Heel spur occurs when there is a growth or a hook formation under the heel. This is formed by calcium deposits. This process is a long drawn process and it takes time for calcium deposits to cause a heel spur in a person. In fact, such a condition can also be triggered by a sprain or a tear in the ligament. Heel spurs are very common in athletes who regularly run, jog or kick using their heel strength a lot. Heel spurs can be treated with the help of physiotherapy. With sports injuries, the first form of treatment which is tried out is physiotherapy. Though it heals and is very much treatable, the healing period might be a long one and the process might be painful for some.
Symptoms of a Heel Spur:
Interestingly, the excessive calcium growth itself does not cause any pain in the individual suffering from this disease. It is in fact, the inflammation caused in the muscle due to the heel spur, which makes a person experience tremendous pain during this period. One also feels constant irritation along with pain. It has been noticed that the pain is not constant, but rather irregular. It might pain in the morning and subside throughout the day, if less stress is put on the heel. Then again, it might increase when you walk, run or jog for a long time.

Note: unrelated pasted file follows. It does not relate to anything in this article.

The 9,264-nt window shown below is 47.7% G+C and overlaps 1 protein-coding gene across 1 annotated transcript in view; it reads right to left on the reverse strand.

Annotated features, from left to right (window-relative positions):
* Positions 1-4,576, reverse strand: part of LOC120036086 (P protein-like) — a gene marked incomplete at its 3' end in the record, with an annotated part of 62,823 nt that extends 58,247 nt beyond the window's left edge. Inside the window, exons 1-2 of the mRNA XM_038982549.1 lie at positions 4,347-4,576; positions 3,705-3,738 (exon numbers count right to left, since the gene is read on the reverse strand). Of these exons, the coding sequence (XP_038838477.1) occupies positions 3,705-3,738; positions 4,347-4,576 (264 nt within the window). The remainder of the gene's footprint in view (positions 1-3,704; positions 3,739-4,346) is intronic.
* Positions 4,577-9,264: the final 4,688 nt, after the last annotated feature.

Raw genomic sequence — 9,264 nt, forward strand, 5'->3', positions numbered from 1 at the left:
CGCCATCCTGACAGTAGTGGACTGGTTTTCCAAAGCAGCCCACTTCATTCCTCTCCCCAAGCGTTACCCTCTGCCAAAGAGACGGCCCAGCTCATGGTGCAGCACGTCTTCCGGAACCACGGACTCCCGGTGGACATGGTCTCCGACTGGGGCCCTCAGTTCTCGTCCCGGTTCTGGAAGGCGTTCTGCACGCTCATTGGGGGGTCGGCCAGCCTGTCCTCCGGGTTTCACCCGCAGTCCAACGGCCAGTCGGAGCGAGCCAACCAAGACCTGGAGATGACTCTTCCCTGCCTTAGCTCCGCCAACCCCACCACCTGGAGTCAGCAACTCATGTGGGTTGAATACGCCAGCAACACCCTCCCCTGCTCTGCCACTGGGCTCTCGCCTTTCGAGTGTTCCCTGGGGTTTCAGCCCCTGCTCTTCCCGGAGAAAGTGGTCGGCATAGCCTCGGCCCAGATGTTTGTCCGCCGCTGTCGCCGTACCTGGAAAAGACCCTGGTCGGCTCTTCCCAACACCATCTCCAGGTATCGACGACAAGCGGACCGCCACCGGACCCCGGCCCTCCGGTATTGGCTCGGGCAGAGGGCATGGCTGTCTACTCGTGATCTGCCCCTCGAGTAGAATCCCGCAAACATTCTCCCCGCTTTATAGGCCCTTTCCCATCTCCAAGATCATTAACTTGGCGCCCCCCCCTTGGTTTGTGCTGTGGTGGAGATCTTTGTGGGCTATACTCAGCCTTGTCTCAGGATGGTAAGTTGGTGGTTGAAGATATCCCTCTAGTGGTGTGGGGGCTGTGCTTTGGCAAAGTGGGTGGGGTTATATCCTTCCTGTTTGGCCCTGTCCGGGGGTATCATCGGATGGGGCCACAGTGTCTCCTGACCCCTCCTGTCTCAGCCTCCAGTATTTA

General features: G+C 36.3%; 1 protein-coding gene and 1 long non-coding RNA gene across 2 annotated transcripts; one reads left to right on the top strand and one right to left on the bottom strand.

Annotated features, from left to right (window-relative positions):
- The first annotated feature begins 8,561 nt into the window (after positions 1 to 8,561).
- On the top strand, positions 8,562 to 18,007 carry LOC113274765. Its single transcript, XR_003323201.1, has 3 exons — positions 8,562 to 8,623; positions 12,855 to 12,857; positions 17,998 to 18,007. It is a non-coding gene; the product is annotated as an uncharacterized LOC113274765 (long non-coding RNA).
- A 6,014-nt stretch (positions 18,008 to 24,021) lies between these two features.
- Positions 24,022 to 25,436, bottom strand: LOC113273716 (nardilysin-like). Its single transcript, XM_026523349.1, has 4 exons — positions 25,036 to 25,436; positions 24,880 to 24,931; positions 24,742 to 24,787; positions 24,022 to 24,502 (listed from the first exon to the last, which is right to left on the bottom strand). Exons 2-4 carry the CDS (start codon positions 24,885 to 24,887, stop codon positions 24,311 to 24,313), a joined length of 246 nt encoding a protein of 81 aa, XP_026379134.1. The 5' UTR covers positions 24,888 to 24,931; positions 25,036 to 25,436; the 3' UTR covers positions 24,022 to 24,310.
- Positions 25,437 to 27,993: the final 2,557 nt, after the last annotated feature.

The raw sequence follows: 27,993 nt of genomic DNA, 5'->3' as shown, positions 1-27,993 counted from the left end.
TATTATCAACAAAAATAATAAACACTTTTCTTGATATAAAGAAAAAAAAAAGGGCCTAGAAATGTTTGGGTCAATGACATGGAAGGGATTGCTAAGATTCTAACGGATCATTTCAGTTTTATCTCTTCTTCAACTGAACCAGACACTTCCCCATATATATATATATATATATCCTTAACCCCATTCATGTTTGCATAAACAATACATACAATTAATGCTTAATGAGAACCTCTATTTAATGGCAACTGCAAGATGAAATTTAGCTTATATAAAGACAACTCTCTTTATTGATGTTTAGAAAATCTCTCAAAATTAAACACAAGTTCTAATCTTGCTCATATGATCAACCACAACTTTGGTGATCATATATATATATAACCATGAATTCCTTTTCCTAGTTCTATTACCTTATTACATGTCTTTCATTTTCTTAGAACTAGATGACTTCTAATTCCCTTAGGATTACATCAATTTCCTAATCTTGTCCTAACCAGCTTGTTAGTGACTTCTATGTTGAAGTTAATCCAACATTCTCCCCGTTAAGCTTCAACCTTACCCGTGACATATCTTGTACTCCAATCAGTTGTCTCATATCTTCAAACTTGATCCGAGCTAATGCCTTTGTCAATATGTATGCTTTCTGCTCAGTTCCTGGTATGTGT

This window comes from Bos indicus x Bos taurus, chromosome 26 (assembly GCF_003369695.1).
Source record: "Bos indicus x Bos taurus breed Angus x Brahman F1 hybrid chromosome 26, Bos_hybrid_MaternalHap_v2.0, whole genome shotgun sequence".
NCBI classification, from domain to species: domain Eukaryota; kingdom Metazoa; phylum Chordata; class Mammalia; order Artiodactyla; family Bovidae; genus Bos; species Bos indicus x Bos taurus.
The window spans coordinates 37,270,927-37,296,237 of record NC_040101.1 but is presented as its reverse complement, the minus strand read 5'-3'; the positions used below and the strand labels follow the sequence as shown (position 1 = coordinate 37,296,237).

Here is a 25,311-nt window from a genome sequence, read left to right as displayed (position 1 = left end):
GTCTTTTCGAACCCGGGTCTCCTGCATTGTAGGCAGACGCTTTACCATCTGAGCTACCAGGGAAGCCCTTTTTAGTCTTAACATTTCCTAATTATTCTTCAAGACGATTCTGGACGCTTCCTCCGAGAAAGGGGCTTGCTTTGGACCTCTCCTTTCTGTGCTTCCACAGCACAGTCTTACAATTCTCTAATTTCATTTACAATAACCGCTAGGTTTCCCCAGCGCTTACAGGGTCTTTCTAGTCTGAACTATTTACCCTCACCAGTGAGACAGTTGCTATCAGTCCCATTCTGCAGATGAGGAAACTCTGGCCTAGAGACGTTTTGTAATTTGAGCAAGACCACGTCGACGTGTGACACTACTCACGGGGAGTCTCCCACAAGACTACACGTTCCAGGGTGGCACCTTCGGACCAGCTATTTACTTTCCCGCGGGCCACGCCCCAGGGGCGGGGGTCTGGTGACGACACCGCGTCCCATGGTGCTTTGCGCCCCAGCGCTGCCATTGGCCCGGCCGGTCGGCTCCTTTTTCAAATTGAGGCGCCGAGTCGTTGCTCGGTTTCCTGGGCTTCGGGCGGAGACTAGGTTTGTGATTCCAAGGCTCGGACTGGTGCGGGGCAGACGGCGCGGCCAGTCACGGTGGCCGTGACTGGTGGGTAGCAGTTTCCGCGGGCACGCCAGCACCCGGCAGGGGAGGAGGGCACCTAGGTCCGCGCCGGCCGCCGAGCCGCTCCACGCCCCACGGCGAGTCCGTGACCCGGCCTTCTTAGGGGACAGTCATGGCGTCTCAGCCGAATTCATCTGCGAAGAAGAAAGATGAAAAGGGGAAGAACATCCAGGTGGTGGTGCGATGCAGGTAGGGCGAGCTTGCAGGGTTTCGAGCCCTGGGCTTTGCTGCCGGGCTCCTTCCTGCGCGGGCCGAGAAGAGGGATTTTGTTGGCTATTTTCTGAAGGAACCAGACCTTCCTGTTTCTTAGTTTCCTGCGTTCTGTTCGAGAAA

Treatments For Heel Spur:
To treat a heel spur, the specific cause and origins need to be known to the medical practitioners of the physiotherapists. Also, if medicines need to be prescribed, then a medical history of the patient including any specific long-term medications or allergies are taken special note of. Most importantly, an X-Ray is taken to rule out all other forms of diseases and to confirm that it is indeed a heel spur.
After properly confirming the cause and the disease, specific treatment is started on the individual. Treatments would include reducing the inflammation to reduce pain, strapping of the heel to reduce movement and pressure, thereby giving time to heal and even prolonged periods of rest with exercises. Insoles are also tried out to provide relief to the heels and make the extra growth diminish its presence. Slow mobilisation of the patient is an absolute must, but care is taken that it does not cause too much stress on the feet.
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